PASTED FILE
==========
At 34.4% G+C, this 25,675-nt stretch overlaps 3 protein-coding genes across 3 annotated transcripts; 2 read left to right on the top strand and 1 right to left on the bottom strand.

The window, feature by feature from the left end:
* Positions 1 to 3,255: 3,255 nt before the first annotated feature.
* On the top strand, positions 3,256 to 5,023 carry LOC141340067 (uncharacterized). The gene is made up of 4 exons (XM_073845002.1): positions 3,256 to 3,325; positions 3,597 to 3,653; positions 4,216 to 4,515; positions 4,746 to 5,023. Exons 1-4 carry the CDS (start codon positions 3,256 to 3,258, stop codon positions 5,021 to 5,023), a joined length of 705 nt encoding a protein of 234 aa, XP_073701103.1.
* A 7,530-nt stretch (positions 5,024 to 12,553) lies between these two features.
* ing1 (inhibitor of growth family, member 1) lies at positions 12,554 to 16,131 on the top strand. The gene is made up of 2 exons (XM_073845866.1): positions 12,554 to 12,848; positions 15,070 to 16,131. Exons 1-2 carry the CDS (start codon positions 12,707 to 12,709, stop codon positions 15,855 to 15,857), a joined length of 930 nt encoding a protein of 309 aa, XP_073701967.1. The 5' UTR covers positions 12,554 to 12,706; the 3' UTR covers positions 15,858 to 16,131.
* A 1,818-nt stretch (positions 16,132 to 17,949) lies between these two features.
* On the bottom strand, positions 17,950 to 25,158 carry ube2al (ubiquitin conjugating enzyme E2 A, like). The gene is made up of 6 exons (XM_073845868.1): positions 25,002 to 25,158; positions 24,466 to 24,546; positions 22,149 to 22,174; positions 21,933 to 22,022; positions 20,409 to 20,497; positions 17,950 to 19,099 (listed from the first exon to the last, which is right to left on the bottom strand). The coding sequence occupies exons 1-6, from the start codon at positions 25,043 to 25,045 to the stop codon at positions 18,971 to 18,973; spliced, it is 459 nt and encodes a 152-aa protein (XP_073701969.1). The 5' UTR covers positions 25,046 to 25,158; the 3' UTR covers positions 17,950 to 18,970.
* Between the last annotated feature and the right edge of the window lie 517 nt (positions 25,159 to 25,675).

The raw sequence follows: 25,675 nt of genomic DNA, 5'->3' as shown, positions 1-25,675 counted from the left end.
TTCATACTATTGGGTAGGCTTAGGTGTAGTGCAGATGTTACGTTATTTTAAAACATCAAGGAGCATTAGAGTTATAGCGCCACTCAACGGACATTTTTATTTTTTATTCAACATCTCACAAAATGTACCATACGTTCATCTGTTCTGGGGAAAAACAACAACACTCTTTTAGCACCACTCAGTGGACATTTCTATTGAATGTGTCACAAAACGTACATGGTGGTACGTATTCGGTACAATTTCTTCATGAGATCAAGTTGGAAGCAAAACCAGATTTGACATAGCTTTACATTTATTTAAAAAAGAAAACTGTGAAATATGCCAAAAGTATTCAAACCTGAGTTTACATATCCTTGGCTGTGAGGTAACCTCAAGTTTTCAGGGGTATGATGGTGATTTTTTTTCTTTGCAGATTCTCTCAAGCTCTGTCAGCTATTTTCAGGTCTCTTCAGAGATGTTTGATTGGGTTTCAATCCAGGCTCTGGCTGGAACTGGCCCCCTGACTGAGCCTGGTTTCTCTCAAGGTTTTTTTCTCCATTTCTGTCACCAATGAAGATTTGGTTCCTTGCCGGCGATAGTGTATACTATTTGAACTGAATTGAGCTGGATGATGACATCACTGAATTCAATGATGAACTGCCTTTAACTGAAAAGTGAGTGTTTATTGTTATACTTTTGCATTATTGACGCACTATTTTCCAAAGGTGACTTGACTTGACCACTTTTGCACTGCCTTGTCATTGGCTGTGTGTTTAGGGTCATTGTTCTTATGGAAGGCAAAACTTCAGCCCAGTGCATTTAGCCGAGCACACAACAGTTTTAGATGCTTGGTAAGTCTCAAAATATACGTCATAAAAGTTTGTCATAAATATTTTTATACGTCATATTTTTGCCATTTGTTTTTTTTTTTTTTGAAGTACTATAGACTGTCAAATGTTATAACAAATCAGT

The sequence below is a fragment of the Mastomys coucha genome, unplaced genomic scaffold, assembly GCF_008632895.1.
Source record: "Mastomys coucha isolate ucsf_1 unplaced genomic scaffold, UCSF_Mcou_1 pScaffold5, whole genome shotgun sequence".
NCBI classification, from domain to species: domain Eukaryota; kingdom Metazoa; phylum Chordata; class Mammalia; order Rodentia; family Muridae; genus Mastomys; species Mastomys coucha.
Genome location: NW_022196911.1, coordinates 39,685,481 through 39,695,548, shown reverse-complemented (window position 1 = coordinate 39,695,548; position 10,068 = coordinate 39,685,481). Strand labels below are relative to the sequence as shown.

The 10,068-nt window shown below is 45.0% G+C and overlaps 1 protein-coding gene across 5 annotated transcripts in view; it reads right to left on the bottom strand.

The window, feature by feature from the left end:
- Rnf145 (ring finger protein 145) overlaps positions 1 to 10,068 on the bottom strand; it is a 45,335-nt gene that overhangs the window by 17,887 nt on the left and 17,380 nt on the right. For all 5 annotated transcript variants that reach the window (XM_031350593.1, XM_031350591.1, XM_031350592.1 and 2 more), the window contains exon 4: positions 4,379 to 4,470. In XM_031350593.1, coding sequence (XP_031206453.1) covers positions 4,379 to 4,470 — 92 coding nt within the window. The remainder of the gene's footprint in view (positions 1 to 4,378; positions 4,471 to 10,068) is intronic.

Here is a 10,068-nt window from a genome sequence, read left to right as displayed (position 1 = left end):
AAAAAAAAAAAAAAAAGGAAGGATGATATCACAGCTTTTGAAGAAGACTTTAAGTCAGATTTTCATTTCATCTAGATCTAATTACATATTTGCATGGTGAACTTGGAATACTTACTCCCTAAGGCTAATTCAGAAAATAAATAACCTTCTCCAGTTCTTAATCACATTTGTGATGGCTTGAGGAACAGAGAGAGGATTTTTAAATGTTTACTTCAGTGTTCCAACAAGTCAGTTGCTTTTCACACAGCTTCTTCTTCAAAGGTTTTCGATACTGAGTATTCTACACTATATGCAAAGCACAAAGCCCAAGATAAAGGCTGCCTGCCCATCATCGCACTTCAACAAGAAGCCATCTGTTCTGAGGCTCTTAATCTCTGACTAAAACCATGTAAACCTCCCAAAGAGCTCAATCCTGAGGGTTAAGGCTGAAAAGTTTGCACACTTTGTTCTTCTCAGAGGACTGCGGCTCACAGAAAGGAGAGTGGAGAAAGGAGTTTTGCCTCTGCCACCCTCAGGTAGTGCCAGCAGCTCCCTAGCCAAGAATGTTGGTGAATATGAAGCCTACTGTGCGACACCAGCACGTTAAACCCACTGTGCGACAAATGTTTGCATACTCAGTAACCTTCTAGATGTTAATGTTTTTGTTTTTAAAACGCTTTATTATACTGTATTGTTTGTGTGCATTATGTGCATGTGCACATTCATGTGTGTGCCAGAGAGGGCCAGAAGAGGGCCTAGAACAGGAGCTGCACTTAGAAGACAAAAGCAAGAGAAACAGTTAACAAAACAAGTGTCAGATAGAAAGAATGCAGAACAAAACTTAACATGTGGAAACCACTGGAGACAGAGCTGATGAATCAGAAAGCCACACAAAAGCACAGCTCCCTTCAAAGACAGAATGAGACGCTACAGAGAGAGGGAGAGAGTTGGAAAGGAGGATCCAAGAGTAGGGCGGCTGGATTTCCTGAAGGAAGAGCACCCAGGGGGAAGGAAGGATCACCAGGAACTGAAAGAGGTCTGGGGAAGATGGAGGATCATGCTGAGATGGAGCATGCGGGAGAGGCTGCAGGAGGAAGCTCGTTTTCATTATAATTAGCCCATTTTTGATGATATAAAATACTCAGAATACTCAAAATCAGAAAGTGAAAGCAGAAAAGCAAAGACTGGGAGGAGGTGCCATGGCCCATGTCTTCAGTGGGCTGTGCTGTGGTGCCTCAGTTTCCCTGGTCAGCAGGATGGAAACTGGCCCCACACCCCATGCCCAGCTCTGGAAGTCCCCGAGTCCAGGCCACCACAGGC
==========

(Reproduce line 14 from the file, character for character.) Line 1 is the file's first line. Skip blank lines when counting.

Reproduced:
NCBI classification, from domain to species: domain Eukaryota; kingdom Metazoa; phylum Chordata; class Mammalia; order Rodentia; family Muridae; genus Mastomys; species Mastomys coucha.